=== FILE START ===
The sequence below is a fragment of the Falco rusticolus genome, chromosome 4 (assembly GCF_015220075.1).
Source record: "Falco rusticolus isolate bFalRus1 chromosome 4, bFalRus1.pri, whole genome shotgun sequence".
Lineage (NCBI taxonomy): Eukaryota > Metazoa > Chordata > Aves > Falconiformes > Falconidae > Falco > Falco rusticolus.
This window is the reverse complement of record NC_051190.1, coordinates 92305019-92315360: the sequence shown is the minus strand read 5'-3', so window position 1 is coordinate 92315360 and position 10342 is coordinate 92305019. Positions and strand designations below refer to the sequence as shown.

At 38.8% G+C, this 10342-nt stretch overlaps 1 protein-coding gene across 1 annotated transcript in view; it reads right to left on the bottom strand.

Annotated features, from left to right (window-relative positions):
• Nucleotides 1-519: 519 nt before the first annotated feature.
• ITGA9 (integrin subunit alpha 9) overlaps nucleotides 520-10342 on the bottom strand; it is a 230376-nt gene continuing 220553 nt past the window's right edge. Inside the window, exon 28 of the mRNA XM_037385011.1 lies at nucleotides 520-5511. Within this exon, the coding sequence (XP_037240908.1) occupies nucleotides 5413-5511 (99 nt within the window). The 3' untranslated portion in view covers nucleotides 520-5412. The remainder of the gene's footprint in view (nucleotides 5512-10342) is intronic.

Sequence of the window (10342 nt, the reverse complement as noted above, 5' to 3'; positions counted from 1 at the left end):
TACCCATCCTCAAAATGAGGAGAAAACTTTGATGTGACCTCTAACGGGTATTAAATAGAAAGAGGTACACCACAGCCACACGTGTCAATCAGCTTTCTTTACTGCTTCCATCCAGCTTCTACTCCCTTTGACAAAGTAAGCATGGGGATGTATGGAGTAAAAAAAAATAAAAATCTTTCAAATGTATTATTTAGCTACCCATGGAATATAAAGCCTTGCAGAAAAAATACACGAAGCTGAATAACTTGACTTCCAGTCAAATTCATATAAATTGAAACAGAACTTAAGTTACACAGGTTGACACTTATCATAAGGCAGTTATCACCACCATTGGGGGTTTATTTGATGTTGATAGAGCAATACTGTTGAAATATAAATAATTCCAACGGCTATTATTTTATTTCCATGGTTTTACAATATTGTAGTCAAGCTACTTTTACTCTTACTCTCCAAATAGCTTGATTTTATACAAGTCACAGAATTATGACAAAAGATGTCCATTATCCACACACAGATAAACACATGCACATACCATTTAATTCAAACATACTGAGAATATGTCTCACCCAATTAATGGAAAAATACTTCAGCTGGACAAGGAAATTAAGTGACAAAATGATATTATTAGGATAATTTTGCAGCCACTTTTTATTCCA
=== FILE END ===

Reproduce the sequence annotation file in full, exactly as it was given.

The sequence below is a fragment of the Falco rusticolus genome, chromosome 4 (assembly GCF_015220075.1).
Source record: "Falco rusticolus isolate bFalRus1 chromosome 4, bFalRus1.pri, whole genome shotgun sequence".
Lineage (NCBI taxonomy): Eukaryota > Metazoa > Chordata > Aves > Falconiformes > Falconidae > Falco > Falco rusticolus.
This window is the reverse complement of record NC_051190.1, coordinates 92305019-92315360: the sequence shown is the minus strand read 5'-3', so window position 1 is coordinate 92315360 and position 10342 is coordinate 92305019. Positions and strand designations below refer to the sequence as shown.

At 38.8% G+C, this 10342-nt stretch overlaps 1 protein-coding gene across 1 annotated transcript in view; it reads right to left on the bottom strand.

Annotated features, from left to right (window-relative positions):
• Nucleotides 1-519: 519 nt before the first annotated feature.
• ITGA9 (integrin subunit alpha 9) overlaps nucleotides 520-10342 on the bottom strand; it is a 230376-nt gene continuing 220553 nt past the window's right edge. Inside the window, exon 28 of the mRNA XM_037385011.1 lies at nucleotides 520-5511. Within this exon, the coding sequence (XP_037240908.1) occupies nucleotides 5413-5511 (99 nt within the window). The 3' untranslated portion in view covers nucleotides 520-5412. The remainder of the gene's footprint in view (nucleotides 5512-10342) is intronic.

Sequence of the window (10342 nt, the reverse complement as noted above, 5' to 3'; positions counted from 1 at the left end):
TACCCATCCTCAAAATGAGGAGAAAACTTTGATGTGACCTCTAACGGGTATTAAATAGAAAGAGGTACACCACAGCCACACGTGTCAATCAGCTTTCTTTACTGCTTCCATCCAGCTTCTACTCCCTTTGACAAAGTAAGCATGGGGATGTATGGAGTAAAAAAAAATAAAAATCTTTCAAATGTATTATTTAGCTACCCATGGAATATAAAGCCTTGCAGAAAAAATACACGAAGCTGAATAACTTGACTTCCAGTCAAATTCATATAAATTGAAACAGAACTTAAGTTACACAGGTTGACACTTATCATAAGGCAGTTATCACCACCATTGGGGGTTTATTTGATGTTGATAGAGCAATACTGTTGAAATATAAATAATTCCAACGGCTATTATTTTATTTCCATGGTTTTACAATATTGTAGTCAAGCTACTTTTACTCTTACTCTCCAAATAGCTTGATTTTATACAAGTCACAGAATTATGACAAAAGATGTCCATTATCCACACACAGATAAACACATGCACATACCATTTAATTCAAACATACTGAGAATATGTCTCACCCAATTAATGGAAAAATACTTCAGCTGGACAAGGAAATTAAGTGACAAAATGATATTATTAGGATAATTTTGCAGCCACTTTTTATTCCA